The power of the Chinese Communist Party leadership is inversely proportional to the amount of public support it enjoys. The greater the power, the greater the loss of popular support. 

The reason is simple. People these days don't tend to want to live under single-party states. Added to that, we now have dictatorship by a single faction and by one man. This goes against the spirit of the times, against the will of the people, and is extreme and unacceptable. 

Soldiers of the Chinese People's Liberation Army fire a mortar during a live-fire military exercise in Anhui province, China in 2021. Credit: CNS photo via Reuters
Soldiers of the Chinese People's Liberation Army fire a mortar during a live-fire military exercise in Anhui province, China in 2021. Credit: CNS photo via Reuters

Do you think they don't know this? 

There are plenty of people who believe that the day Xi Jinping launches an invasion of Taiwan will be the day he signs the regime's death warrant. I broadly agree with them.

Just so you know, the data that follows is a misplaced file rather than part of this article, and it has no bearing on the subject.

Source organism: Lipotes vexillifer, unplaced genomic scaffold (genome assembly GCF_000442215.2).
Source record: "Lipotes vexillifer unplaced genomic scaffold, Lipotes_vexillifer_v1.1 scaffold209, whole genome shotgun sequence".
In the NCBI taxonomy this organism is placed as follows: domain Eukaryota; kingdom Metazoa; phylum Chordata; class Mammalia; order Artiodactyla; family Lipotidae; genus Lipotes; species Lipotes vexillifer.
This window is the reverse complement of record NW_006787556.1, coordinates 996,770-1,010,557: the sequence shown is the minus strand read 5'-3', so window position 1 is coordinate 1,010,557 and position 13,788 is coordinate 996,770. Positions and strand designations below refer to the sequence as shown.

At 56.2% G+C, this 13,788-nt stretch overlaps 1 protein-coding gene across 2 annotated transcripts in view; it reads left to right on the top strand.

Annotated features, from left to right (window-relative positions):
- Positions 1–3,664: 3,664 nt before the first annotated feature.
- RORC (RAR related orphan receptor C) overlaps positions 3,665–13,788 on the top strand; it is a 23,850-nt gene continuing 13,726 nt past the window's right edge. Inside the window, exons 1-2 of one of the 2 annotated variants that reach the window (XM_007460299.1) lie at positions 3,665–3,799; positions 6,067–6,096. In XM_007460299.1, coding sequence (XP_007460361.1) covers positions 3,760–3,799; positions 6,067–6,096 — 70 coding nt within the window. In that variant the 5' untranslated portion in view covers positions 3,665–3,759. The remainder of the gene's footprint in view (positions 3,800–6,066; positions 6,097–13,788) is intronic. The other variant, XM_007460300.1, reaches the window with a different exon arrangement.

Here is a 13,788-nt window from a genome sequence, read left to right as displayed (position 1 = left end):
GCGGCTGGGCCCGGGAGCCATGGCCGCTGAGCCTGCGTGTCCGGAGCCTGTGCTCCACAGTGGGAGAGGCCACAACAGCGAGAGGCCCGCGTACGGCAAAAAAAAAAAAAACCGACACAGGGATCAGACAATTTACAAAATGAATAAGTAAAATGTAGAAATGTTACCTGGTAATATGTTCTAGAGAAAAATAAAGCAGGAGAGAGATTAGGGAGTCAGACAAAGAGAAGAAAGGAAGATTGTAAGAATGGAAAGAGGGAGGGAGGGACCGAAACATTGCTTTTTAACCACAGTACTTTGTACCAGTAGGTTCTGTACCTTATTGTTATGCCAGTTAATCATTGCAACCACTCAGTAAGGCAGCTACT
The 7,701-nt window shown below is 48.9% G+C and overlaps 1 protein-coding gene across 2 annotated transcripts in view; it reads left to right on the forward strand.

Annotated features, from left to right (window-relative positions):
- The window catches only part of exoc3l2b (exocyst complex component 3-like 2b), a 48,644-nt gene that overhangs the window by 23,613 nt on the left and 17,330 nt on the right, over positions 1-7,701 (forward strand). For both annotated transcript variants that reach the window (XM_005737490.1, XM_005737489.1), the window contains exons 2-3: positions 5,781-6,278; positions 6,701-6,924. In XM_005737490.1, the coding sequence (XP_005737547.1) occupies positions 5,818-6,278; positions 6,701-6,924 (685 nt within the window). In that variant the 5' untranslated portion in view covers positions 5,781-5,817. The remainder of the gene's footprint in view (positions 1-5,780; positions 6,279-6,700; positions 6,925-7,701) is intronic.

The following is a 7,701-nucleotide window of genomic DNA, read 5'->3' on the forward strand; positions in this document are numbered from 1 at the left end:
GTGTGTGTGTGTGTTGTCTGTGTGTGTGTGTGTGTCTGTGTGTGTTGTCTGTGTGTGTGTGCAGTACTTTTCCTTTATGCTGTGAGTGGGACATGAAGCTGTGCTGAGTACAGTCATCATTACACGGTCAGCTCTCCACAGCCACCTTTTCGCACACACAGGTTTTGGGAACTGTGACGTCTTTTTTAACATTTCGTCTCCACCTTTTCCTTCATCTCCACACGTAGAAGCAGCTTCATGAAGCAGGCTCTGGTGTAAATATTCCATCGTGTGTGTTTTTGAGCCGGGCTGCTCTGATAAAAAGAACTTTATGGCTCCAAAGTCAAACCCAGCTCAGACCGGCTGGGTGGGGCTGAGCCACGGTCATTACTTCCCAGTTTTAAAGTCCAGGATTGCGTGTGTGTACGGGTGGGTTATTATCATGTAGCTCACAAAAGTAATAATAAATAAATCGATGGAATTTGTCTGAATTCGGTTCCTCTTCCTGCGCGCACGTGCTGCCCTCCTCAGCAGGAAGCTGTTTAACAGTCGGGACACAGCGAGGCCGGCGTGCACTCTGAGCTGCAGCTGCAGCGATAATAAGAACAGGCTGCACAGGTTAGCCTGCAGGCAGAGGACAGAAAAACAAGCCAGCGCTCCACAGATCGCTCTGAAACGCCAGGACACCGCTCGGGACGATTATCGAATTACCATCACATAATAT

Because the People's Liberation Army is no match for the U.S. armed forces. And people in China have suffered long enough under the Communist Party, and they've suffered long enough under Xi. 

War will throw China into turmoil. There will be an unprecedented coming together of anti-communist and anti-Xi forces, and opposition voices will become louder than ever, both in and outside the party. 

What will Xi or his faction be able to do to stem that tide? They will crumble beneath the sheer force of popular feeling. 

That's why the Russian mutiny is Xi Jinping's worst nightmare. 

 

A man watches a CCTV news broadcast about joint military operations near Taiwan by the Chinese People's Liberation Army's Eastern Theatre Command, at a shopping center in Beijing, 2022. Credit: Thomas Peter/Reuters
A man watches a CCTV news broadcast about joint military operations near Taiwan by the Chinese People's Liberation Army's Eastern Theatre Command, at a shopping center in Beijing, 2022. Credit: Thomas Peter/Reuters

Chen Pokong, who was an organizer of the 1989 democracy protests in China, is a U.S.-based political commentator, author, television pundit and columnist for Radio Free Asia Mandarin. The views expressed here are Chen’s own and do not reflect the position of Radio Free Asia.

Translated by Luisetta MudieEdited by Paul Eckert.